). Quercetin derivatives are mainly flavonols found in chokeberry berries; seven quercetins as dihexoside (m
595), 3-robinobioside and 3-O
-galactoside and -3-O
463) and -O
593). These results agreed with recently-published data [5
]. Additionally, two isorhamnetin derivatives were found: -pentosylhexoside (m
609) and two -rhamnosyl-hexoside isomers (m
623). These results agreed with recently-published data [29
]. Another group that included five derivatives of phenolic acids was identified as caffeoylquinic acid derivatives. Three of them were characterized by the same [M − H]−
as 353, but assigned by different compounds as: neochlorogenic acid (Rt = 2.57 min), chlorogenic acid (Rt = 3.62) [5
] and cryptochlorogenic acid (Rt = 3.71), with λmax
= 325 nm for all. In addition, two phenolic acids were identified: 3-O
-p-coumaroylquinic acid with [M − H]−
337 and di-caffeic quinic acid with [M − H]−
515, MS/MS fragments at m
353 and 191. Chromatography standards of neochlorogenic, chlorogenic, cryptochlorogenic and 3,5-dicaffeoylquinic acid were used to confirm the identity of these compounds. These compounds were previously found by Slimestad et al. [34
] and Lee et al. [33
The next group of phenolic compounds identified in chokeberry products by the LC-PDA-ESI-MS/MS analysis belonged to the flavan-3-ol family and included monomers and dimers. (+)-Catechin and (−)-epicatechin had an [M − H]−
289. Chromatography with a standard was used to confirm their identity. Besides these compounds, one procyanidin dimer with m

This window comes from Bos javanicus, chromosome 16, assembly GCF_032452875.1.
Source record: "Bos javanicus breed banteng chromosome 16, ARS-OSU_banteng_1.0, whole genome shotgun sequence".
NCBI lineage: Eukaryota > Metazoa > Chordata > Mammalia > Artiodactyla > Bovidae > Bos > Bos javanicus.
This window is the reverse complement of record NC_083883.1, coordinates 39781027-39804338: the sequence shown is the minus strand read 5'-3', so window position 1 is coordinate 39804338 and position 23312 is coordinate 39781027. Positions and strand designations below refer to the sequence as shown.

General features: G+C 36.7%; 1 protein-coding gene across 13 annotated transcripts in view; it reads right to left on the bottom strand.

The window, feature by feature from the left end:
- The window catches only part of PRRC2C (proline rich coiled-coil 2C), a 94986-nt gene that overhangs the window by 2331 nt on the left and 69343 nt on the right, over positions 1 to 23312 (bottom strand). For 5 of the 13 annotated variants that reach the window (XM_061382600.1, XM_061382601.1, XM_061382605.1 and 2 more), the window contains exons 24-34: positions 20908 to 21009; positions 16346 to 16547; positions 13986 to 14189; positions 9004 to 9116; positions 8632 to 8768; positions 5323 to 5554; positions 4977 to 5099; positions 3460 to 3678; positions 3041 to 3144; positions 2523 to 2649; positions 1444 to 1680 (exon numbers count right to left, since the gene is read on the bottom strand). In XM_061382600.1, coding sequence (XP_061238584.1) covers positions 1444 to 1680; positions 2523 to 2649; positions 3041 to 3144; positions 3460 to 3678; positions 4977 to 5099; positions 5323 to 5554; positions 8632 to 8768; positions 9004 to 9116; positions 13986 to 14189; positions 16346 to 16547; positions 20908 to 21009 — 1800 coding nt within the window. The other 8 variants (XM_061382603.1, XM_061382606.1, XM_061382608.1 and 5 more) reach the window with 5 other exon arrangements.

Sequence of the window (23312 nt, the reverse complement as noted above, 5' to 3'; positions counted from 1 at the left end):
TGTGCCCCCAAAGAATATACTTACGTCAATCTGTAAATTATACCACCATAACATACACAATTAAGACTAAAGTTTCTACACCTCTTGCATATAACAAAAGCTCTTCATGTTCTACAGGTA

] and one flavanone, i.e., eriodictyol-glucuronide with [M − H]−
463 and an MS/MS fragment at m
287, were found. The latter compound is largely responsible for the bitter taste of chokeberry. It was detected for the first time in chokeberry fruits by Slimestad et al. [34
In addition, the sum of polymeric proanthocyanidins was determined in the chokeberry products using the phloroglucinol method by UPLC-MS/MS. This method provides more detailed information on the proanthocyanidin fraction of these berries and products, especially when these compounds are difficult to detect in the UPLC-PDA analysis.
2.3. Comparison of Phenolic Compounds Detected in Black Chokeberry Products
The results of the determinations of the contents of polyphenolic compounds (PC) in the analyzed samples are presented in Table 3
and in Figure 1
. Their content in juices was significantly affected by the procedure of pulp preparation for pressing. In JCF, the content of polyphenols was higher by over 32% than in JUF. In the case of dried powders, the highest content of PC was obtained in the PPUF (24.45 g/100 g dm) and PPCF (15.61 g/100 g dm), and these values were significantly lower compared to the PDF (24.72 g/100 g dm). The main PC in the analyzed chokeberry products were: anthocyanins > procyanidin polymers >> phenolic acids ≥ flavonols > flavan-3-ols > flavanone. In an earlier study, Oszmiański et al. [5